Judgement 49535/18 10419/20

Applicant name ÇAYLI AND SERLİ 
Applicant type Natural person (prisoner)
Number of applicants 2
Country Turkey
Application no. 49535/18 10419/20
Date 09/05/2023
Judges Egidijus Kūris, President,
 Pauliine Koskelo,
 Frédéric Krenc,
Institution Court
Type Judgement
Outcome Art. 8 Violation
Necessary in a democratic society (prevention of disorder or crime, but not national security)
Type of privacy Informational privacy
Keywords Correspondence laywer-client; prison
Facts of the caseTwo applications by two applicants are merged in this case, because they are largely similar. In the first case, the letter of a lawyer to the applicant was intercepted and inspected by prion authorities. Upon complaint, he was informed that letters sent by lawyers did not fall within the scope of protection provided to the privacy of correspondence, but that only letters sent by prisoners to their lawyers were protected, because it was not possible to determine whether the former letters really had been sent by a detainee’s lawyer. In the other case, the annexes of a letter sent to the applicant by his lawyer containing a judgment were confiscated. The authorities explained that the annexes could not be considered a ‘letter’ and thus fell outside the scope of legal protection.
AnalysisQuite audaciously, the Turkish government argues that both claims should be dismissed because the harm inflicted on applicants, if any, was insufficient to meet the de minimis standard. The Court obviously rejects this point, stressing the importance of the privileged nature of the lawyer-client relationship and the importance to respect lawyer-client confidentiality. In addition, the Court did not buy the Turkish argument that the authorities did not know the letters came from the applicants lawyers nor that an attachment to a letter is not covered by the secrecy of correspondence. Thus, it establishes there had been an interference.
Interestingly, the Court uses an ‘even if’ reasoning, which the Court uses when wanting to circumvent difficult legal questions. It may say, for example, ‘even if’ there had been an adequate legal basis and/or ‘even if’ there was a legitimate interest, the interference was not necessary in a democratic society. Alternatively, when there is discussion over whether there had been interference, it may say ‘even if’ there was an interference, it is clear that such an interference would have been legitimate because all the standards under paragraph 2 of Article 8 ECHR had been met. Although this approach is understandable in terms of case law efficiency, obviously, it is highly problematic from a legal perspective, as the most difficult questions are left unanswered. This approach means that the ECtHR does not provide any legal clarity exactly on the most complex legal issues, and does not give guidance to others that struggle with the same or related questions. In this case, the Court does not want to discuss the question of lawfulness of the interferences, in particular the foreseeability requirement, going directly to the necessity requirement.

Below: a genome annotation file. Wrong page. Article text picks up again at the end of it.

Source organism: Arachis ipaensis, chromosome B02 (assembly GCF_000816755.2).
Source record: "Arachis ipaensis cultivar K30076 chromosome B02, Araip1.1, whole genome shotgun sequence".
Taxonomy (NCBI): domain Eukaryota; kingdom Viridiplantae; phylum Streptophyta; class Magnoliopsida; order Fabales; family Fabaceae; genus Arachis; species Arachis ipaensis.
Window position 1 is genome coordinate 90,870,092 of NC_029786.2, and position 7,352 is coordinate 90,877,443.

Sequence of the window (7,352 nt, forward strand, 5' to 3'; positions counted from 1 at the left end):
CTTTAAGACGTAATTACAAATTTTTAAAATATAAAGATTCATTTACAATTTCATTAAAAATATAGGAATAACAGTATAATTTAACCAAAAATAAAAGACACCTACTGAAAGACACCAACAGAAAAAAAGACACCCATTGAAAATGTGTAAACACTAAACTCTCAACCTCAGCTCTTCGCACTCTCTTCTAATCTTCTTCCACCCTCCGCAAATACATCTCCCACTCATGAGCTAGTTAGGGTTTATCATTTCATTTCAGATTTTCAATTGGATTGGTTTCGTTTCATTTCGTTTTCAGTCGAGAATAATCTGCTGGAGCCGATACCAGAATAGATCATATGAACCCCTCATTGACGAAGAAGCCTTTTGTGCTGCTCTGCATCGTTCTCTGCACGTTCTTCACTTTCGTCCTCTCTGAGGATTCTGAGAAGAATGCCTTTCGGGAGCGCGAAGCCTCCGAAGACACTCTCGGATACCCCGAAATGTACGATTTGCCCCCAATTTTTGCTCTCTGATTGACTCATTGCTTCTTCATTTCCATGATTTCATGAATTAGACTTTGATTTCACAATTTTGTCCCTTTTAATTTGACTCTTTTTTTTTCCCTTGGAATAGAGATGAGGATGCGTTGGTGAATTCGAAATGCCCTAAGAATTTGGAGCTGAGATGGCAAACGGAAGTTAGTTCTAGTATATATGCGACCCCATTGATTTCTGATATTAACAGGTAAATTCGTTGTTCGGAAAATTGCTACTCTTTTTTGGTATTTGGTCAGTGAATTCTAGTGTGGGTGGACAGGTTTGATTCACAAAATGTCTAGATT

As to the necessity of the interference, the Court reiterates that the confidentiality of correspondence between detainees and their lawyers constitutes a fundamental right of the individuals and directly affects their right to mount a defence. ‘A limitation of this right is therefore permissible only in exceptional circumstances and must be surrounded by adequate and effective safeguards against abuse, such as entrusting any necessary control of correspondence to independent judges and not to the prison authorities themselves. (§25)’. The ECtHR is neither convinced that there were such exceptional circumstance nor that there were adequate safeguards against abuse, leading it to find a violation of Article 8 ECHR. This conclusion seems justified, but is still interesting for two points. First, the Court deals with the question of safeguards against abuse under the necessity requirement, instead under the prescribed for by law and the quality of law requirements, which it normally does. Second, one of the applicants was accused of being active for the ‘Fetullahist Terror Organisation/Parallel State Structure’. This, the Turkish state would argue, certainly gives rise to exceptional circumstances, given the 2016 coup attempt. The Court does not explain why it does not share this perspective, but had earlier in its judgement already indicated that it did not share the concerns of the government when it accepted as legitimate ground for the interferences the prevention of disorder and crime, but not the protection of national security.
Other Article violation?
Damage awarded (a) pay each applicant, within three months, EUR 300, plus any tax that may be chargeable, in respect of non-pecuniary damage, to be converted into the currency of the respondent State at the rate applicable at the date of settlement;
(b) from the expiry of the above-mentioned three months until settlement simple interest shall be payable on the above amounts at a rate equal to the marginal lending rate of the European Central Bank during the default period plus three percentage points;
Documents Judgment